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Niemann-Pick disease type B is an inherited condition involving lipid metabolism. People with this condition experience a build up of lipids in the spleen, liver, lungs, bone marrow, and brain. Signs and symptoms typically develop in the pre-teen years and may include enlarged liver and spleen (hepatosplenomegaly), short stature, problems with lung function including frequent lung infections, and a low number of platelets in the blood (thrombocytopenia). Niemann-Pick disease type B is caused by changes (mutations or variants) in the SMPD1 gene. It is inherited in an autosomal recessive fashion. Treatment is aimed at addressing the symptoms present in each individual. Bone marrow transplantation has been attempted in a few individuals. Researchers are working to develop additional options for treatment, including enzyme replacement and gene therapy.
Source: GARD Last updated on 05-01-20
The age of onset and rate of disease progression varies greatly among people with Niemann-Pick disease type B (NPD type B), but survival into adulthood is common. Signs and symptoms usually begin in early childhood but sometimes do not appear until adulthood. Signs and symptoms may include:
People with NPD type B usually do not have neurologic symptoms. However, some people with a more severe variant have greater severity of the symptoms above, as well as neurologic features such as ataxia, gross motor delays, learning difficulties, intellectual disabilities, psychiatric disorders, and/or nystagmus. When present, it is uncommon for neurologic features to be progressive or severe.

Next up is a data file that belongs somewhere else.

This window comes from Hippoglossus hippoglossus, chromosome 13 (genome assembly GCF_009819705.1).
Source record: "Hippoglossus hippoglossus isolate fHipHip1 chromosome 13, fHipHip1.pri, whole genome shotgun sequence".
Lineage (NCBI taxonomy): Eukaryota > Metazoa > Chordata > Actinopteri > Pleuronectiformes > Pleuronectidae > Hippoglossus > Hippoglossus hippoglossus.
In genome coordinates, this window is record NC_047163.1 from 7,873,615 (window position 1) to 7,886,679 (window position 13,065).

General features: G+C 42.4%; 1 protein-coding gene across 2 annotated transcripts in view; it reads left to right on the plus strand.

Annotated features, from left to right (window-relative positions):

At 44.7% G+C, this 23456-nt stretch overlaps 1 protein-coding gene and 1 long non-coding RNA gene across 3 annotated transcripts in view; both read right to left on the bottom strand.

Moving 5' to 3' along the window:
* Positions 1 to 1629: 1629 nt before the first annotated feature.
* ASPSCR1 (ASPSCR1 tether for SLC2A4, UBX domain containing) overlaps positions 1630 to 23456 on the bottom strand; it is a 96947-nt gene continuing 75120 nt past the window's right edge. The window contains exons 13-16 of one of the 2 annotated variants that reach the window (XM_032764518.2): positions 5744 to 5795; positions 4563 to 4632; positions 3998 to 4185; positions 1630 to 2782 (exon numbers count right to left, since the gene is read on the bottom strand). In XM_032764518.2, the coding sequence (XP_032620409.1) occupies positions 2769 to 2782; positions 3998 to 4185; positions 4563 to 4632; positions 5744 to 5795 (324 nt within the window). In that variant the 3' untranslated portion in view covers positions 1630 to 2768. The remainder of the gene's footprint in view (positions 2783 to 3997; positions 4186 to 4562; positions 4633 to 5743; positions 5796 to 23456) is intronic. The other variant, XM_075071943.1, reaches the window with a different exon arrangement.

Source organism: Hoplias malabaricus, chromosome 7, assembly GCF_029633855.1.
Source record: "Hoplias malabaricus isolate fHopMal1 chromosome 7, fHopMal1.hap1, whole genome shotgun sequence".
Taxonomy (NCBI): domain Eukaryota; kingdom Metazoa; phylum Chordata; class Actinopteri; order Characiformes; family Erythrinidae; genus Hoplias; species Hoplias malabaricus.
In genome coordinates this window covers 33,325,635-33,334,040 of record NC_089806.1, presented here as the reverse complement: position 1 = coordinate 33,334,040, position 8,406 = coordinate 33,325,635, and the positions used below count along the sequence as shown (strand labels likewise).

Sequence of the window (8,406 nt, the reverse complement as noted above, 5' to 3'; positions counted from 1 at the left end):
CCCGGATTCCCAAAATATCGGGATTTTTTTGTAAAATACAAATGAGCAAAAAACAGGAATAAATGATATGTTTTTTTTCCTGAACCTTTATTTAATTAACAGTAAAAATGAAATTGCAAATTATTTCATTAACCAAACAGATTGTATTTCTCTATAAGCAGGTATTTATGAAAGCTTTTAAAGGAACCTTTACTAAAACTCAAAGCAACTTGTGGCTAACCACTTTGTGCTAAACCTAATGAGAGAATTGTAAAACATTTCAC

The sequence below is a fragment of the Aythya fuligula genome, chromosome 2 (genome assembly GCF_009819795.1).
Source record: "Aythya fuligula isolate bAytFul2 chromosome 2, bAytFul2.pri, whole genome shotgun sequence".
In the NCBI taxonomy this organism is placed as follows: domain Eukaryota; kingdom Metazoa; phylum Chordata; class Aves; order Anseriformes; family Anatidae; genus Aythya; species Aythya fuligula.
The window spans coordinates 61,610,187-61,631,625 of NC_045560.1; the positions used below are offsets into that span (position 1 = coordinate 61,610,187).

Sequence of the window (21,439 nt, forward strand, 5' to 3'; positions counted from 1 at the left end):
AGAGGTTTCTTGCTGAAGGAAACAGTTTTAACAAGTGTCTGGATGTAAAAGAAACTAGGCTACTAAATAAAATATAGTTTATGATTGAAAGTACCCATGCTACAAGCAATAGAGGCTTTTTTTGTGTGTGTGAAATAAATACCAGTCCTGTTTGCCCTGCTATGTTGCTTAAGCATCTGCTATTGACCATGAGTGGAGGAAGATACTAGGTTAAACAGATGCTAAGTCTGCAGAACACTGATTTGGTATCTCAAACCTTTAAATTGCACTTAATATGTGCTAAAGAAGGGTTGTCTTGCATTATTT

Of note, NPD type B differs significantly from NPD type A (a more severe, early-onset form of NPD), in which symptoms appear in early infancy, development does not progress beyond the 12-month level, and survival beyond age three is uncommon.
Last updated on 05-01-20
Currently, we are not aware of an association between Niemann-Pick disease type B and cellulite. People with Niemann-Pick disease have an abnormal lipid (fat) metabolism which causes lipids to build-up in the spleen, lung, liver, bone marrow, and brain. Signs and symptoms may include enlarged liver and spleen (hepatosplenomegaly), reduced growth, frequent lung infections, and reduced numbers of blood cells involved in clotting (platelets).
Cellulite is often found in the pelvis, thighs, and abdomen. It is estimated to affect 85% to 95% of women. According to a review article on cellulite by Khan MH et al., 2010, cellulite is thought to result from the "herniation of subcutaneous fat within fibrous connective tissue." The underlying cause for this herniation is not well understood, and is likely multifaceted.
You can read more about cellulite at the following link to MedlinePlus.gov.
Last updated on 05-01-20
Wasserstein MP, Desnick RJ, Schuchman EH, Hossain S, Wallenstein S, Lamm C, McGovern MM. The natural history of type B Niemann-Pick disease: results from a 10-year longitudinal study. Pediatrics. 2004 Dec;114(6):e672-7.
Last updated on 04-27-20
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